For more than 200 years, women in the United States have been quilting, often gathering in groups to join efforts on a single project. Anyone familiar with quilting will describe it as an extraordinary craft that calls for the eye of an artist in creating the design along with the meticulous attention to detail exhibited by masters of the “running” stitch.
But quilting is also more than that. Over the years, quilting groups were often a source of companionship among women, most typically during the long winter months. And when times were hard—especially during the years from 1825 to 1875 when quilting flourished as the country faced hardship after hardship—quilting was also a source of support and solace as women thought of the loved ones for whom the quilt was being made. And what could be more symbolic of a loving act than to take scraps and pieces of leftover fabric and, in an effort that takes literally hundreds of hours to complete, assemble them into a work of grace and beauty?
With that in mind, this is a story that begins in 2003 with a woman named Catherine Roberts. Many things could be said about this woman. She lived in Seaford, Delaware. She was a midwife. She was the mother of a son who was also a soldier serving in Iraq. And, one night, she had a dream.
“The dream was as vivid as real life,” Roberts writes. “I saw a young man sitting on the side of his bed in the middle of the night, hunched over. The permeating feeling was one of utter despair. I could see his war demons clustered around, dragging him down into an emotional gutter. Then, as if viewing a movie, I saw him in the next scene wrapped in a quilt. His whole demeanor changed from one of despair to one of hope and wellbeing. The quilt had made this dramatic change.”
Roberts interpreted the message of the dream: quilting = healing.
That single dream, that single message led to the creation of a foundation, the mission of which is “to cover service members and veterans touched by war with comforting and healing ‘Quilts of Valor’”.
Although Roberts’ vision for the Quilts of Valor Foundation (QOV) began somewhat simply, it evolved over time to include all branches of service, all of those who were involved in any conflict (no questions asked) and, as a result of learning about those civilians involved in accompanying fallen warriors home, the individuals involved with the Air Force Mortuary Affairs Operation at Dover Air Force Base.
Nonetheless, one standard held true from the beginning of the foundation and continues to hold true today. “I knew a Quilt of Valor had to be a quality-made quilt, not a charity quilt,” Roberts says. “A Quilt of Valor had to be quilted, not tied, which meant hand or machine quilting. Quilts of Valor would be awarded, not just passed out like magazines or videos. A Quilt of Valor would say unequivocally, ‘Thank you for your service, sacrifice, and valor’ in serving our nation in combat.”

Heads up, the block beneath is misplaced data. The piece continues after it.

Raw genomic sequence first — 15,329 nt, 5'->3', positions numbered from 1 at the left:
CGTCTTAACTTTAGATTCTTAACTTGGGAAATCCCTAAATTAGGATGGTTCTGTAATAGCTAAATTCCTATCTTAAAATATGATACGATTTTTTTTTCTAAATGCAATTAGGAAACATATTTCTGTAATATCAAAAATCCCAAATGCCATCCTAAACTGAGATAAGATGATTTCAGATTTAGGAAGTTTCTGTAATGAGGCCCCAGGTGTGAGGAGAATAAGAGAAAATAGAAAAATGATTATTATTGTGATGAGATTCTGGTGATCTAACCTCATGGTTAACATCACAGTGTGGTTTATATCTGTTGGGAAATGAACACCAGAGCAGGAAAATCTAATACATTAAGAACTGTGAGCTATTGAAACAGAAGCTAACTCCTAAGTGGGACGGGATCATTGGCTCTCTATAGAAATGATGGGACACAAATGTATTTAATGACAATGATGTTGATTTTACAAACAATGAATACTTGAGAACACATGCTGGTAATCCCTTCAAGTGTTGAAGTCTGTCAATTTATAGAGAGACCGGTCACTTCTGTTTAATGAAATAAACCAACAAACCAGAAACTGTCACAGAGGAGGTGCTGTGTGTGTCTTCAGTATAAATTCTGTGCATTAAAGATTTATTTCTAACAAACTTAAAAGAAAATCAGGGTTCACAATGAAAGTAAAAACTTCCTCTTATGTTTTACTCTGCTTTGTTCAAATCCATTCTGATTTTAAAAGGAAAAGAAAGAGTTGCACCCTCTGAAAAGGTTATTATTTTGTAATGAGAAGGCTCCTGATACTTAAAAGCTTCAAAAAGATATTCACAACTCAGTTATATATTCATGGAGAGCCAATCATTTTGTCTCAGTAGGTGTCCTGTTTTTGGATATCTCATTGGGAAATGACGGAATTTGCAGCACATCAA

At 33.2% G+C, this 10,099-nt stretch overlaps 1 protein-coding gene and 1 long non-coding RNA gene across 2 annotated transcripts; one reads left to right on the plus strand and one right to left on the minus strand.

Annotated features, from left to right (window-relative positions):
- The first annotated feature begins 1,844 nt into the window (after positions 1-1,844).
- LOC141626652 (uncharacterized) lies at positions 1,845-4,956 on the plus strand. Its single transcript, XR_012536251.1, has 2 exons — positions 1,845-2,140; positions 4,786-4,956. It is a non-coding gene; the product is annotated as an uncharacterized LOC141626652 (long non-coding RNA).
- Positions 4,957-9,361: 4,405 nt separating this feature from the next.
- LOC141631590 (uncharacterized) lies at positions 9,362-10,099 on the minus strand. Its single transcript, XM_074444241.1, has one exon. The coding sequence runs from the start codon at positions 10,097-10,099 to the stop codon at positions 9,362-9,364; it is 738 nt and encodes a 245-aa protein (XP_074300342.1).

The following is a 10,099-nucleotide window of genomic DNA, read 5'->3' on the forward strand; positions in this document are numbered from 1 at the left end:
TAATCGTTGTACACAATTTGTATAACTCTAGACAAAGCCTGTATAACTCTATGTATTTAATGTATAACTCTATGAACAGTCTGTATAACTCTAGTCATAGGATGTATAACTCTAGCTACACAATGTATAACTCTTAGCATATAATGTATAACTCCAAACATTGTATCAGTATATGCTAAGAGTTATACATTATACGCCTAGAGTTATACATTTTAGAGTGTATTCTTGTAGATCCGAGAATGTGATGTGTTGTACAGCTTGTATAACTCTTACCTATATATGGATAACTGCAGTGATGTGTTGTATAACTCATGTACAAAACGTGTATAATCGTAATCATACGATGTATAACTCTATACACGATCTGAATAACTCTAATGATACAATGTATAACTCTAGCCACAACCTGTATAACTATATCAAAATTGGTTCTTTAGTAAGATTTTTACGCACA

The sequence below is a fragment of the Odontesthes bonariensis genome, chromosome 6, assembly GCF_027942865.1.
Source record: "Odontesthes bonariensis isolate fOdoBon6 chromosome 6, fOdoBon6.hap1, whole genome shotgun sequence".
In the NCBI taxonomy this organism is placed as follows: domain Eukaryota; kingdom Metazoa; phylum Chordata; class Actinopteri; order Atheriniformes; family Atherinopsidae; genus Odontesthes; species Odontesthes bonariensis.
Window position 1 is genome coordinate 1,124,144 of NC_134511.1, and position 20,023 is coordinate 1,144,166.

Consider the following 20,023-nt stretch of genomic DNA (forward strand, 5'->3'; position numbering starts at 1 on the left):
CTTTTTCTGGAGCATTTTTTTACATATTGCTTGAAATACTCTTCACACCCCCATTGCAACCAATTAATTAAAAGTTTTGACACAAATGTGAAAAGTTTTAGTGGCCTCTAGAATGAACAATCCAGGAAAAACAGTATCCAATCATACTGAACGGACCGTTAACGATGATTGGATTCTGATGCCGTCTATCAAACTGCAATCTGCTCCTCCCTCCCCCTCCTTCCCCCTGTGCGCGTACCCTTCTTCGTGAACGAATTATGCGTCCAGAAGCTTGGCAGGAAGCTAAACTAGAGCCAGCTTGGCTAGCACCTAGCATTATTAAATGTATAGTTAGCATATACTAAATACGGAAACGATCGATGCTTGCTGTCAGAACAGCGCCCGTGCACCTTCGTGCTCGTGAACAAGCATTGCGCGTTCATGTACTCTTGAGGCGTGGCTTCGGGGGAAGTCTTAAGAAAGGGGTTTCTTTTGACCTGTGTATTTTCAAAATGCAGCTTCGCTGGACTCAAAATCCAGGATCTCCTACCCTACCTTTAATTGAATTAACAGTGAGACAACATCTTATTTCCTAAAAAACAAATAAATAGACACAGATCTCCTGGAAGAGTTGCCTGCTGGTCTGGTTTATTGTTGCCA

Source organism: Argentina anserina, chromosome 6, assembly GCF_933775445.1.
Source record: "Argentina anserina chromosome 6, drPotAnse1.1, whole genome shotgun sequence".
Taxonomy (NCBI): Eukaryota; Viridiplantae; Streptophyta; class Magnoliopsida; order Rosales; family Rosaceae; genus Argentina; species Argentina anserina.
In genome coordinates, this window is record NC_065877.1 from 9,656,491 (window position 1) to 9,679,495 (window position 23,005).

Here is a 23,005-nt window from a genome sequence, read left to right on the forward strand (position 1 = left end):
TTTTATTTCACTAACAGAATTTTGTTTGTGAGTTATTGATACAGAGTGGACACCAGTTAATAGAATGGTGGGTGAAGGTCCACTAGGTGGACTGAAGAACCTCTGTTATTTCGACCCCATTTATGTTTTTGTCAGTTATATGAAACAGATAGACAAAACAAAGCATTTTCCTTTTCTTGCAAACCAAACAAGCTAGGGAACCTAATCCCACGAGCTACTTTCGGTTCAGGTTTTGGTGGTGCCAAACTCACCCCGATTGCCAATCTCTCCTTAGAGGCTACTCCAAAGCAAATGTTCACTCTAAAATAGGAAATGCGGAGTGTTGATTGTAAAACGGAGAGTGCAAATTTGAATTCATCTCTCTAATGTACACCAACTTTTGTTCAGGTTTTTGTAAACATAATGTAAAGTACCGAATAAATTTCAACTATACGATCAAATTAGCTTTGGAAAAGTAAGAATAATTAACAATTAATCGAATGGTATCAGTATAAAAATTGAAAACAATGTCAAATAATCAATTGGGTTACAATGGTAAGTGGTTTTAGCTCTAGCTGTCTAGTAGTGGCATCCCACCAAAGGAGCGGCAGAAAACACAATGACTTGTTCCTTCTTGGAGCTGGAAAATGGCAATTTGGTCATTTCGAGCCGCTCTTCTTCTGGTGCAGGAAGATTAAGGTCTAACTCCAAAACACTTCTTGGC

And with the first presentation of a quilt to a soldier from Minnesota who had lost his leg in combat in Iraq and was currently a patient at Walter Reed Army Medical Center, Roberts’ commitment just grew stronger. “Chaplain John Kallerson opened the door for us at Walter Reed primarily because his wife Connie Kallerson happened to be a quilter,” Roberts recalls. “She impressed upon him how comforting quilts can be. John also saw the value of awarding quilts to his wounded because of the message they carried that someone cares.”
In the fifteen years that have passed since that first dream, more than 195,000 quilts have been presented to service members and veterans, 2494 which were awarded this month and 486 this week.
Last Friday, with reportedly more than a hundred people in attendance and a ceremony that families had known about for over a year but kept a secret, the Quilts of Valor Foundation awarded quilts to two veterans connected with Eads.
Jerry Ritchie, who was nominated for the award by Arnitha Ritchie Frazee, was presented with his award by Colonel Randy Pyles, Ritchie’s commanding officer while he was in the Marines. Ritchie was in the Marines for 26 years and did tours of duty in Viet Nam and Japan. When Colonel Pyles made the award, he told a story involving Jerry, a group of Marines, a 3-day hike, a little too much imbibing and a bear. (What’s that saying about “crazy Marines”?)
Bill Woelk was nominated for the award by Ronnie Weiser. Woelk had been Weiser’s coach and science teacher in high school and, as stated in Weiser’s nomination, had kept his time in the Korean War to himself.
Both men were presented with absolutely stunning quilts made by Shar Weiser and the Grand Valley Valor Quilters, which consists of 14 quilters all of whom live in Grand Junction. The nominations had gone to Shar’s group, and they were empowered to approve both requests.
When asked about her involvement in the Valor Quilters, Shar states that it had always bothered her how soldiers returning from Viet Nam were treated. “I was in high school at the time, and I didn’t have a voice,” she says. “But now I do, and I do this to say ‘thank you and we honor you for your service and sacrifice.’”
Both men also received crosses made by Wally Mosher, formerly of Eads and now living in Colorado Springs.
As for the two recipients, neither were available for comment. But several of the people in attendance remarked that the entire presentation was very moving. And the quilts were the most extraordinary way to say “thank you” in a way that lasts.